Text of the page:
Cat Owners: Update on Feline Immunodeficiency Virus (FIV)

When the disease was first discovered in 1986 we thought that this second viral disease to cause suppression of the feline immune system (Feline Leukemia Virus, FeLV, was discovered in 1964) was going to explain many severe, untreatable disease symptoms in cats who were leukemia test negative. Associations between FIV and chronic diarrhea, oral inflammatory diseases, and other non-responsive conditions were initially thought to be very common and almost indicative of the disease. However, over time we have come to understand much more about the transmission and prognosis of this viral disease and how it can be successfully managed in our cat owning clients’ homes.

Between 1 and 13 percent of all domestic cats are infected with the FIV virus. The wide range is due to the fact that there can be regional clusters of infected cats – probably related to the size of the feral cat population. Since the primary way the virus is transmitted is through bite wounds, un-neutered more territorially aggressive feral cats would be at greatest risk. Therefore, neutered and spayed indoor cats are at the least risk, with indoor/outdoor neutered cats falling somewhere in between. Casual contact between housemates, probably including social grooming and sharing food bowls, is not suspected to be an efficient route of spreading FIV but because active research on FIV transmission is in progress, we never say that house mates are at zero risk. In contrast, social grooming, as well as bites are considered to play a role in spreading Feline Leukemia Virus.

Although early infection with FIV can result in transient fever and mild lymph node enlargement, most cats soon enter a subclinical stage that can last for months to many years. Eventually, for reasons that are not well understood, the cats with “hidden” infection lose the immune system’s ability to suppress the replication (reproduction) of FIV and the virus spreads through the blood stream allowing increased susceptibility to infections and opportunistic diseases. The most common conditions secondary to FIV infection are:

The most common conditions secondary to FIV infection are

  • Poor coat and persistent fever with appetite loss
  • Inflammation of gums and mouth
  • Recurring infections, including upper respiratory virus and bladder
  • Persistent diarrhea and a variety of eye conditions
  • Progressive weight loss leading to severe wasting late
  • Various cancers and blood diseases much more common
  • Abortion of kittens and reproductive failure
  • Neurologic disease including seizures and behavioral changes

We do recommend that FIV positive cats be examined regularly and weighed regularly, since weight loss can be an early symptom of secondary disease.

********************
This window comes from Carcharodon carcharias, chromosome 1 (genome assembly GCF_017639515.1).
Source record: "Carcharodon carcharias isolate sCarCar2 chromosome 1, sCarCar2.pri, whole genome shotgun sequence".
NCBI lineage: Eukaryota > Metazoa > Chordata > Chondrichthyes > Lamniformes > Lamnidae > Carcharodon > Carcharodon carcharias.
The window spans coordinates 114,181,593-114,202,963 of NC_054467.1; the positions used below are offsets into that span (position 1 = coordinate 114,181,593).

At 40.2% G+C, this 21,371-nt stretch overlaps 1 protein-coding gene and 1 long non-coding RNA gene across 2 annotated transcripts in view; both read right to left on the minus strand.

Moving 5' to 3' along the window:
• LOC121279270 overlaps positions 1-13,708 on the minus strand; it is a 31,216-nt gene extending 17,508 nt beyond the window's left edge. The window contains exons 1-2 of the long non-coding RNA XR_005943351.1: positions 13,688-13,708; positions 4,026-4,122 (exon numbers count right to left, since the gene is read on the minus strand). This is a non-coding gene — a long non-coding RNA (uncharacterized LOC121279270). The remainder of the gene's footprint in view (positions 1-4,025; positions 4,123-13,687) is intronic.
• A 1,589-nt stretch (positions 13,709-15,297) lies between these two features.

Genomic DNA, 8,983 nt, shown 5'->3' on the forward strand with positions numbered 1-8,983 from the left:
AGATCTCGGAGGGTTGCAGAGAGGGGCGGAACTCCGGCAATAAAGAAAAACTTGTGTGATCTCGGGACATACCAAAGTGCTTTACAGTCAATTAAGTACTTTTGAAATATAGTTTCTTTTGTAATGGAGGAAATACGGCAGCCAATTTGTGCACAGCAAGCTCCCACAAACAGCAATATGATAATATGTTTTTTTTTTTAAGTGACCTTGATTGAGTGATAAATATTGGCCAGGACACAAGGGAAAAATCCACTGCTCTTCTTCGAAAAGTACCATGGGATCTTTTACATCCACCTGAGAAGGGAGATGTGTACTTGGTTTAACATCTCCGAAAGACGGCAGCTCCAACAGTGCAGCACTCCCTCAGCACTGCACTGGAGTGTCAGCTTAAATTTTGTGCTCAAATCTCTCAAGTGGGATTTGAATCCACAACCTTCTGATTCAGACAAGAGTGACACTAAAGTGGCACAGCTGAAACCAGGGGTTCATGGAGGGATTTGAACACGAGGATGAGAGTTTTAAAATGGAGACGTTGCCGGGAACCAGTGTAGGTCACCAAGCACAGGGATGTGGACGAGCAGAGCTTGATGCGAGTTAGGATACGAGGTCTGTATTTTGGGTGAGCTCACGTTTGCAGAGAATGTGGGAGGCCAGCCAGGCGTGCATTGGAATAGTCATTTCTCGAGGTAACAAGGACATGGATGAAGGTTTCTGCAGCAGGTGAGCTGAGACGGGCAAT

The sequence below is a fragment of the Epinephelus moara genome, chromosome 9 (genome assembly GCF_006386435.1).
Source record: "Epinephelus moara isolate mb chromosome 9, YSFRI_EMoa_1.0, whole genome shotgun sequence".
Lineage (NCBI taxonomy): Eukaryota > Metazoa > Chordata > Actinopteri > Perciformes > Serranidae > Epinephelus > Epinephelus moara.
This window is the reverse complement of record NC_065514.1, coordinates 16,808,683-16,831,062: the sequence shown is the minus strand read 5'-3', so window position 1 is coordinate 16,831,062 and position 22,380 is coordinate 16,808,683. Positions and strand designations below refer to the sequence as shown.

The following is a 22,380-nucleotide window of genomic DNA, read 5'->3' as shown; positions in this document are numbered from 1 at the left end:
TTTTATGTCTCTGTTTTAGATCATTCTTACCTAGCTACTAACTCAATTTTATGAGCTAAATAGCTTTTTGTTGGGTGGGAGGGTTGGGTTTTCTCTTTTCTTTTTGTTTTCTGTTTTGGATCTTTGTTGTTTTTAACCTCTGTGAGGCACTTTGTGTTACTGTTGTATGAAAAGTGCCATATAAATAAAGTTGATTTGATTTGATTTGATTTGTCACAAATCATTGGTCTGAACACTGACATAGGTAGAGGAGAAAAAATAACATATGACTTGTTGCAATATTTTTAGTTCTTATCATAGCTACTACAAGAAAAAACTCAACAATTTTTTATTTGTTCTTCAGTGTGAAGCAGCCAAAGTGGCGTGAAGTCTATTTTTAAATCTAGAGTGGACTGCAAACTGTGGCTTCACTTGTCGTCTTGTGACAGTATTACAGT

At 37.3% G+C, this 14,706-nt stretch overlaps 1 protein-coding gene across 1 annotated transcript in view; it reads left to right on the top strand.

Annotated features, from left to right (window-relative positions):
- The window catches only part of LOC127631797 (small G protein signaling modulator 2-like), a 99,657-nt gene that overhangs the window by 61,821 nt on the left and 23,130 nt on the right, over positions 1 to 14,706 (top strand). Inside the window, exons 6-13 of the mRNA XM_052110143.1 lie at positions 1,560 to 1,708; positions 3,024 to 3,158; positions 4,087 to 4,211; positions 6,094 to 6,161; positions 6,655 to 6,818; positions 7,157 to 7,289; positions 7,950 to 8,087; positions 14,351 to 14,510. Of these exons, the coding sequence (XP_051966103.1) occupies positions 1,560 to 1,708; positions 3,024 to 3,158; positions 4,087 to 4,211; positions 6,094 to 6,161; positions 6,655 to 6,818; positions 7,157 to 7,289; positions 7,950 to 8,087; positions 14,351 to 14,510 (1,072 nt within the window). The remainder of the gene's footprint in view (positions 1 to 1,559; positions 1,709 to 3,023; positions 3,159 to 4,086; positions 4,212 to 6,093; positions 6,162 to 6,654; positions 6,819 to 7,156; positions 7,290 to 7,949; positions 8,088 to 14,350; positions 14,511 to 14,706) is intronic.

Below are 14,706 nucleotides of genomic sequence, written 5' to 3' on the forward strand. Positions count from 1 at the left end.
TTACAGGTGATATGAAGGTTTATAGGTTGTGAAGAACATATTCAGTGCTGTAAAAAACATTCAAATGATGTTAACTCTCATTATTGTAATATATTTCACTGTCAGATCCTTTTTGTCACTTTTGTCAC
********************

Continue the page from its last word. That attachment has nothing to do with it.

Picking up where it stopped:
We also recommend blood testing for FIV and FeLV for all previously untested cats, new cats brought into the household, and because there can be an incubation period of up to three months for cats “off the street”, a retest of new cats in three months is prudent. Also any ill cats who could have had exposure (ie., sometimes sneaking outside) should be retested. If you find that a member of your multi-cat household is FIV positive, the other cats should be tested. In an ideal world, all positive cats should be separated out, especially if there is fighting or rough play among them. If this is impossible, and there is no fighting, including clawing, then the risk to non-infected cats appears to be low. Many studies have shown there is no risk to humans from exposure to FIV.

FIV-infected cats must be kept indoors to prevent spread of the disease and to prevent them from exposure to infectious/parasitic organisms from hunting and eating the prey. By the same token, no raw or undercooked foods should be given to them because of their compromised immune systems.

Keeping cats indoors and away from potentially infected cats (like feral cats being fed on the back porch) is the best plan for FIV prevention. There has been a vaccine developed against FIV, but unlike the FeLV vaccine, the current FIV vaccine will create a positive result on the FIV screening test used by shelters and veterinarians. The fear that a vaccination would make a run-away house cat test FIV positive at the shelter and possibly be euthanized has prevented most veterinarians from recommending this vaccine.

Identifying cats with FIV, managing them properly, and maintaining a regular preventive health program including regular examinations with our veterinarians has been shown to allow many infected cats to live a long, happy life as a pet in your house.

Pittsburgh Spay & Vaccination Clinic is a state-of-the-art, full-service suburban veterinary facility serving the Pittsburgh Area since 1980.. We offer diagnostic, medical, surgical, and dental care to dogs, cats, ferrets, rabbits, and pocket pets in the Pittsburgh area.

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